Contents

Contents

 

How did the ancient world work? A crucial difference is that they did not use money, and we need to see how these early societies actually worked. I begin therefore, with a little anthropology and take a brief look at the Trobriand Islands, to see how a primitive society functioned.

The Minoans. The first part of my book deals with societies before the existence of money, where distribution was based on palaces. The most instructive of all the palaces societies are the Minoans, for there are four Minoan palaces, all well excavated, which provide a very useful introduction to life in a Palace society. The decipherment of Minoan Linear B allows us to see into their economy.

   

Egypt. We then move on to ancient Egypt, one of the most successful and long-lived societies the world has ever seen. Just how did they achieve this long-lived success? We look at how they built the pyramids, and at the fascinating palace at Amarna, and see how the workmen used pseudo-money.

The Bible. At the fringes of the Mediterranean, – between the Desert and the sea, there arose the Jewish religion, the source of three of the world’s great religions. Here I give the story behind the evolution of the Jews and the origins of Christianity.

China  We then go on to China, which in many ways challenges my basic theory, for it is an Empire that used money but was ruled from palaces. Here you can read about the mysteries of classical, and indeed modern China, and how modern China in many ways follows on from the state that was first established in 220 BC.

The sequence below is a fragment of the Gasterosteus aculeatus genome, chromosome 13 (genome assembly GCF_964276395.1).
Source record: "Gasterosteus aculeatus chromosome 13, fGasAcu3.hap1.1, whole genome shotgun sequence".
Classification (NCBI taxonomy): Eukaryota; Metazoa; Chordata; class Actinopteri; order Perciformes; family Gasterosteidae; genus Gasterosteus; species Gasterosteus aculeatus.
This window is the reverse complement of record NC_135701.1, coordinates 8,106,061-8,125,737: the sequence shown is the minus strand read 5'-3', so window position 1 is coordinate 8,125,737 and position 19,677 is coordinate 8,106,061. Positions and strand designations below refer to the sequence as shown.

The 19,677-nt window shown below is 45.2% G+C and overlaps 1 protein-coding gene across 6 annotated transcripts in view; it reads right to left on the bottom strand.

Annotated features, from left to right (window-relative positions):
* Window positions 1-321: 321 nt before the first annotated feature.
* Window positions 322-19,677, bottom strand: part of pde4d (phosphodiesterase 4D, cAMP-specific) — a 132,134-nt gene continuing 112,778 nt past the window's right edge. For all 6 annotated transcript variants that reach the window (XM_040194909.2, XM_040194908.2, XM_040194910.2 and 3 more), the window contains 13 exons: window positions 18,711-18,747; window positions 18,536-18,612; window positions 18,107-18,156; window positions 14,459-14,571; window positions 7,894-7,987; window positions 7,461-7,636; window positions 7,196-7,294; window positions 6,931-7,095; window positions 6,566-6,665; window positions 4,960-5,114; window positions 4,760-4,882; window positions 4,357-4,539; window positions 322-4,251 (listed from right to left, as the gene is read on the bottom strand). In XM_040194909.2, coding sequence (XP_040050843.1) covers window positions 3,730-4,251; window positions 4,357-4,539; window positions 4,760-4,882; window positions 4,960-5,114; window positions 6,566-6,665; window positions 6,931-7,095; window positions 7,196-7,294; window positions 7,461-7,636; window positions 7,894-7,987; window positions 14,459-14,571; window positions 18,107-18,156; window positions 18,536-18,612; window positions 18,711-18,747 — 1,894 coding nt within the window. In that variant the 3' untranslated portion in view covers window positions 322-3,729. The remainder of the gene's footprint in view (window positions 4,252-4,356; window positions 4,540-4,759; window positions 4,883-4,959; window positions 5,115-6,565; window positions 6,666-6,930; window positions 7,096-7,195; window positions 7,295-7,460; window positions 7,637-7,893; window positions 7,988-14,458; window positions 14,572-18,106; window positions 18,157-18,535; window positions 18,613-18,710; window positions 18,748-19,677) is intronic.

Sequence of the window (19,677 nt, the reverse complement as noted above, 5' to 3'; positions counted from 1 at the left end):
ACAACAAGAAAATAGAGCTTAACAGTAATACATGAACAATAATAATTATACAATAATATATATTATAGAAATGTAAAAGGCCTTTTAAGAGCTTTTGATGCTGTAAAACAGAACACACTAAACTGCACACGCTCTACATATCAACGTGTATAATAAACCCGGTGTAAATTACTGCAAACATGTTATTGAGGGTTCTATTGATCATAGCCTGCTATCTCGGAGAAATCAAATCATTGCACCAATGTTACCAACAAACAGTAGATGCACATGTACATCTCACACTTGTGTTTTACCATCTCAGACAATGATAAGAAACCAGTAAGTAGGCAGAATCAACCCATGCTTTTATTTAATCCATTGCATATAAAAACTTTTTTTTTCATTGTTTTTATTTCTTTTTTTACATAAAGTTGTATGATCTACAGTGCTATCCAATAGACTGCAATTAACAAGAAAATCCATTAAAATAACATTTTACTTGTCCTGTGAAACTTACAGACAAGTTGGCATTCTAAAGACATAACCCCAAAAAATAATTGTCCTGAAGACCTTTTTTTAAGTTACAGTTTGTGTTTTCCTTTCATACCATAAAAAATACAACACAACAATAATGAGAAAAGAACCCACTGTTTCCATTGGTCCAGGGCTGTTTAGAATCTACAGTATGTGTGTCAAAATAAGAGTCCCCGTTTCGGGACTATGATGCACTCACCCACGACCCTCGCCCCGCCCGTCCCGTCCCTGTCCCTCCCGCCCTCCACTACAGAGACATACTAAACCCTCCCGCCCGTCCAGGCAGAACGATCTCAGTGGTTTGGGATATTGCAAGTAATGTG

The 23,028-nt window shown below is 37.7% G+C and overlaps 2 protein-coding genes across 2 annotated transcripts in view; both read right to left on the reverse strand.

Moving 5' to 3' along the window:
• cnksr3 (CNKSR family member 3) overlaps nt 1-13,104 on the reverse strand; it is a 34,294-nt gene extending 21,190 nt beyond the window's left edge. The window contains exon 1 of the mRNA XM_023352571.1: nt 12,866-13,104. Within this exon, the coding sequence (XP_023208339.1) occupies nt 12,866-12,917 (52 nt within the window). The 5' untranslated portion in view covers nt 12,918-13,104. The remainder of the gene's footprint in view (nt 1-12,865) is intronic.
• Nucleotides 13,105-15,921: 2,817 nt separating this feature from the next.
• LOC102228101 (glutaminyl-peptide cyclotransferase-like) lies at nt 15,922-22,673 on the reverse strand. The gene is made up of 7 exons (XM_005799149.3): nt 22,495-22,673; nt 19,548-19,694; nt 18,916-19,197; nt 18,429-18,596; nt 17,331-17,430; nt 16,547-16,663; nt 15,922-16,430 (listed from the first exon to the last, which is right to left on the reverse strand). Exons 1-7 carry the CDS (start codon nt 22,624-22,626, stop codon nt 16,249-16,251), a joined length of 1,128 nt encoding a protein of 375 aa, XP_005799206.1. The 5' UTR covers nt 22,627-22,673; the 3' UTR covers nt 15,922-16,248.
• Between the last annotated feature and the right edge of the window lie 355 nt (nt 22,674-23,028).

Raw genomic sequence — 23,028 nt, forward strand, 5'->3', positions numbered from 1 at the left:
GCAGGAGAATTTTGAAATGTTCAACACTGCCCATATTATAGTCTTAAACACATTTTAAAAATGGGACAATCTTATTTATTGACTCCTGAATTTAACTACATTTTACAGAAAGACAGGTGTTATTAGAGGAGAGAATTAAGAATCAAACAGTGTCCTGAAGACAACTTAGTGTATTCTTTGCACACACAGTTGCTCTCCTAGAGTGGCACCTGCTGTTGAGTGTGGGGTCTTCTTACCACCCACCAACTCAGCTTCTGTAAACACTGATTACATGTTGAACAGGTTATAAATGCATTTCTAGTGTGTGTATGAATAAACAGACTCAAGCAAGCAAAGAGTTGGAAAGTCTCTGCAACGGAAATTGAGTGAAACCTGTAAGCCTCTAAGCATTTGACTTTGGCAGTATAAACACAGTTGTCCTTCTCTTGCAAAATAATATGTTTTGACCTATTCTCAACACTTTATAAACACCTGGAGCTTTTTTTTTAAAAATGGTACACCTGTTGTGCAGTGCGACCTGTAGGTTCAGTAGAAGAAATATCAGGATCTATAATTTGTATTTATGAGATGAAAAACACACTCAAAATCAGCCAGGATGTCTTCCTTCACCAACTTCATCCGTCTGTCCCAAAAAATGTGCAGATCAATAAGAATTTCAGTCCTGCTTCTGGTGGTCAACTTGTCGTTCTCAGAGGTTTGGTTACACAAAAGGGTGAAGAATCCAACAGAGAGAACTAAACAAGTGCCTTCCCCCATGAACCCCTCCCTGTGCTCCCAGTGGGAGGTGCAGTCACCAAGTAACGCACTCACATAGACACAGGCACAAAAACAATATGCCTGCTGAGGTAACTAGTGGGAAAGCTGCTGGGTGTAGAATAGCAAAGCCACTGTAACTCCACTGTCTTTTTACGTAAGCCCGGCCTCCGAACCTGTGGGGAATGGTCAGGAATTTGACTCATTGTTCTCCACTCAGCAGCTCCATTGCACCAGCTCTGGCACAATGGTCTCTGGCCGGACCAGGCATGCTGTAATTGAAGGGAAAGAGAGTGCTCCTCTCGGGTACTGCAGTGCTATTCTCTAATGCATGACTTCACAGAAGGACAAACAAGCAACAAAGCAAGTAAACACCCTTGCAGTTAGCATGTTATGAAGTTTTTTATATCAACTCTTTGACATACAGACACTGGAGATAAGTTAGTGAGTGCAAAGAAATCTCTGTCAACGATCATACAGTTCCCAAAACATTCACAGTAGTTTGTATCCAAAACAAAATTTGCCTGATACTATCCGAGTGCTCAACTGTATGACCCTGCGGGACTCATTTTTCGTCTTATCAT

The Greeks. The big change comes with the Greeks: why are the Greeks so important and what is the secret of their innovation? The answer is money; they invented a new form of exchange based on money, and this enabled a huge leap forward in economic success and brought forth a new type of society, with the invention of democracy.

Intermezzo. There were other peoples who rose in the Mediterranean in the first millennium BC – the Etruscans, the Phoenicians, and Tartessos. Here, in a special intermezzo, we look at how they arose, and why they failed.  

The Romans succeeded where the Greeks failed, and produced one of the world’s great civilisations. How do they do it? They were late in discovering how to use money properly, yet they fought Hannibal and won. The Romans have a bad press today, but why were they so successful?

And finally, who am I? Every author has his prejudices and his biases, and you need to know these prejudices in order to assess his work properly. Click here for my confessions about my beliefs, and in effect, what this book is all about.

On to the Trobriand Islands